The TI-83 appeared only 6 years after Miami Vice but it and the upgrade versions are still suggested or even required in SOME* US colleges (see gallery of math syllabi below). This has implications for math classes in high schools, as seen in many teacher Facebook posts.

*In a previous iteration of this post I wrote “many” and wanted to clarify.

Teachers are faced with a dilemma, do they use Miami vice era technology because the higher institutes of learning may require it or do they avail themselves and their students of user-friendly and effective technology like Desmos, which is FREE!

I suggest using Desmos (or similar technology) to unpack topics and then assigning practice with the TI model of choice, with it used on the tests as well. This will mirror what students will likely see in college.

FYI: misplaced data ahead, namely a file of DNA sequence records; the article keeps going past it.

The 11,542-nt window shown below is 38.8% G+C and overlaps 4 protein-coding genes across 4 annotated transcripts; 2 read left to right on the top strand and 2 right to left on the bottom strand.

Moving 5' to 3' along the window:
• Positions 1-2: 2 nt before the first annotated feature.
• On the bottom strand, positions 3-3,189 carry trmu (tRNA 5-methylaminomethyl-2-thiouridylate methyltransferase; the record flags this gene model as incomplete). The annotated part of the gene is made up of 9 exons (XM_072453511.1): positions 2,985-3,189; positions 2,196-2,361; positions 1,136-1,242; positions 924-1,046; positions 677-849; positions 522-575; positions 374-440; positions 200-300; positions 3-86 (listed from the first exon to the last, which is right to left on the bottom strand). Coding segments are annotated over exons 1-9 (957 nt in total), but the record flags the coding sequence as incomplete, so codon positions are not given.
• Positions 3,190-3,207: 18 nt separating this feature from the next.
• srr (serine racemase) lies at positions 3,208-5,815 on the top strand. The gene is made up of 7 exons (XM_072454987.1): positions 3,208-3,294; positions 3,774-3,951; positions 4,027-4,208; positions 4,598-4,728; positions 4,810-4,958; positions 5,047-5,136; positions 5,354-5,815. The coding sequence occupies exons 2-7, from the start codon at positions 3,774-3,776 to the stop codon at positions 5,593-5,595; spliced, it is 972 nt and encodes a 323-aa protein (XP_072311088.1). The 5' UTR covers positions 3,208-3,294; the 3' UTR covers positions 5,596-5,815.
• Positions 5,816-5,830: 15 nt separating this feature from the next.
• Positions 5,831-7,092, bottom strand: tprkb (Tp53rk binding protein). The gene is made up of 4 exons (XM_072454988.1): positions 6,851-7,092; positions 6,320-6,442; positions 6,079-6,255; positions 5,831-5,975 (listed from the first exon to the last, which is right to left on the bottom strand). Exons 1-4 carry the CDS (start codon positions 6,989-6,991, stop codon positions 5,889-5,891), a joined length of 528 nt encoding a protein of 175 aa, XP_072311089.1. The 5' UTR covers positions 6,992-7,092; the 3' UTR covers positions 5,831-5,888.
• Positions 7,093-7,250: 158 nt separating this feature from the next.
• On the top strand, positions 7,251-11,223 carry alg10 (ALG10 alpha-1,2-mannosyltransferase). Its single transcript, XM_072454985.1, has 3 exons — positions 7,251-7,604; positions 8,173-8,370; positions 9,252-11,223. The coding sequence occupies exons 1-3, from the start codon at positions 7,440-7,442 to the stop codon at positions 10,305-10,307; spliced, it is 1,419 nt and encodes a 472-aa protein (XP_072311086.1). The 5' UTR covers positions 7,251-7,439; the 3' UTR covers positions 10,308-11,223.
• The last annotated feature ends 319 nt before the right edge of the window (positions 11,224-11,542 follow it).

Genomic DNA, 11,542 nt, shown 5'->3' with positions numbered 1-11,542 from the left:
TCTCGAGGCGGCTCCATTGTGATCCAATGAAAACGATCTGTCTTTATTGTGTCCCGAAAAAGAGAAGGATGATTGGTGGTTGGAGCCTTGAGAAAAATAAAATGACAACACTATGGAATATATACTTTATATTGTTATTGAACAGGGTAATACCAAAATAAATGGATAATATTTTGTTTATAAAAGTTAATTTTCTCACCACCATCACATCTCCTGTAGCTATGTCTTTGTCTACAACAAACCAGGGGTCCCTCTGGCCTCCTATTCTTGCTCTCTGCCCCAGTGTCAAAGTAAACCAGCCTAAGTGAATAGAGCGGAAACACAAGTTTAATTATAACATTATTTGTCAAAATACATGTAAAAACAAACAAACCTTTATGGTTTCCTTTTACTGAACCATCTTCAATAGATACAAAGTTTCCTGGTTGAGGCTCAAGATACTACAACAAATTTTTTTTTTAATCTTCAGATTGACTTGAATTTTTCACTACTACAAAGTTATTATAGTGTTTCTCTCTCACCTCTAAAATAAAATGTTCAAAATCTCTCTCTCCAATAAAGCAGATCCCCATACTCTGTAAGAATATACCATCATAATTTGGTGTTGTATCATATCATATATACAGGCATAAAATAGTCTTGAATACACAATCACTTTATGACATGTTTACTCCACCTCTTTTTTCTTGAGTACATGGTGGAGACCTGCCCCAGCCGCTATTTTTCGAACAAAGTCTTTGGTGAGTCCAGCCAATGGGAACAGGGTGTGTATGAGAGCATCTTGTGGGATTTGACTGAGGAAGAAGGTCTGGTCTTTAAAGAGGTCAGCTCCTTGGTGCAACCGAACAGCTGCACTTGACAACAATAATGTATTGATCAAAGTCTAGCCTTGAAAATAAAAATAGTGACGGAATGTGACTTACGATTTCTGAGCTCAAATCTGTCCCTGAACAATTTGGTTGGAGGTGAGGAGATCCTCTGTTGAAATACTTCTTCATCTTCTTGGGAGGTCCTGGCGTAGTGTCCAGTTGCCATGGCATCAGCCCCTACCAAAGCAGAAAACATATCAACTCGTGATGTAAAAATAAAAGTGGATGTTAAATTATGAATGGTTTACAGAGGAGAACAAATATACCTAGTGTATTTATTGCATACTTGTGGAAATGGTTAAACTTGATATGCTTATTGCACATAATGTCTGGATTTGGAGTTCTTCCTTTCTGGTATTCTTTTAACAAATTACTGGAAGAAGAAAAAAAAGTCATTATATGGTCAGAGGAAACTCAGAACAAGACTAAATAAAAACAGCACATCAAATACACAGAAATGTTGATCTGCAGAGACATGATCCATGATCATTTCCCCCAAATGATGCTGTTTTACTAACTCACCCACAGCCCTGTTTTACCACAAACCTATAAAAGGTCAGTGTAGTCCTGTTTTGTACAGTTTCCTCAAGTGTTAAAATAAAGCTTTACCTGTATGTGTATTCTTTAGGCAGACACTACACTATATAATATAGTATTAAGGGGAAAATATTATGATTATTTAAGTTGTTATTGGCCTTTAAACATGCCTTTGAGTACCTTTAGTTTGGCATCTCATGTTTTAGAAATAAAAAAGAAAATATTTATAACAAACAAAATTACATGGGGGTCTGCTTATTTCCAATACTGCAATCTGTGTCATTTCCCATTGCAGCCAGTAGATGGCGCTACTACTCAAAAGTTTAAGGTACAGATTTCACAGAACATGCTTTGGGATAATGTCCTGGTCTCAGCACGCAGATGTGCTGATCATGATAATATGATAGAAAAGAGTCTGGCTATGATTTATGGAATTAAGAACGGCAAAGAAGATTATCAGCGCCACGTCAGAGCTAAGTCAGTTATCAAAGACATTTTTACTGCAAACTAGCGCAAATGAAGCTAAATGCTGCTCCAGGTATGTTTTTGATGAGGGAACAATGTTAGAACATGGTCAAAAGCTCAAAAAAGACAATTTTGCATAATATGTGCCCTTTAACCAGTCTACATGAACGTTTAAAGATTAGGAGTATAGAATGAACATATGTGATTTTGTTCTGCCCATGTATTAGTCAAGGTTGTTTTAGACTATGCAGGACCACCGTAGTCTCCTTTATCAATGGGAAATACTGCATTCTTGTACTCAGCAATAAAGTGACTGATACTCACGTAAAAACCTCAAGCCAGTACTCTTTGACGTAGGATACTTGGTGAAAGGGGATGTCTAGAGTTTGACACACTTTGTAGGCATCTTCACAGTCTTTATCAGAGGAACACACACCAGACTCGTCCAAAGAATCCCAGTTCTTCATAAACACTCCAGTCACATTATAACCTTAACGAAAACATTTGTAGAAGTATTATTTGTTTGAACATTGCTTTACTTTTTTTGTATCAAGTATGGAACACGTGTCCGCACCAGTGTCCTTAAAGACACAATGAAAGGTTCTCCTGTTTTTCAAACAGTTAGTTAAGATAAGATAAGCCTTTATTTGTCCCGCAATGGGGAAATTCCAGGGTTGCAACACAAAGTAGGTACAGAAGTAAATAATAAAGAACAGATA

To make this situation even more disjointed, a commonly used math placement test for colleges does not allow either Desmos or a TI calculator.

Clockwise from top left: syllabi from CCSU (Connecticut), Gordon State, Texas A&M Commerce, THE Ohio State University, University of Kentucky, and University of Oregon.

This can be a game changer for students with special needs who struggle with math. The Desmos graphic calculator allows students to interact with math equations through multiple representations. It is far superior to graphing calculators in terms of quality and ease of use and is free. The app for Smartphones is outstanding.

Here are features that make this calculator user-friendly and an outstanding instructional strategy.

Students can click on dots and the ordered pair will appear (see top photo below).

Students can change features of the equation and immediately see how the graph changes.

Students can collect data and create a graph and convert the data into “mathy” representations like equations (see top photo below).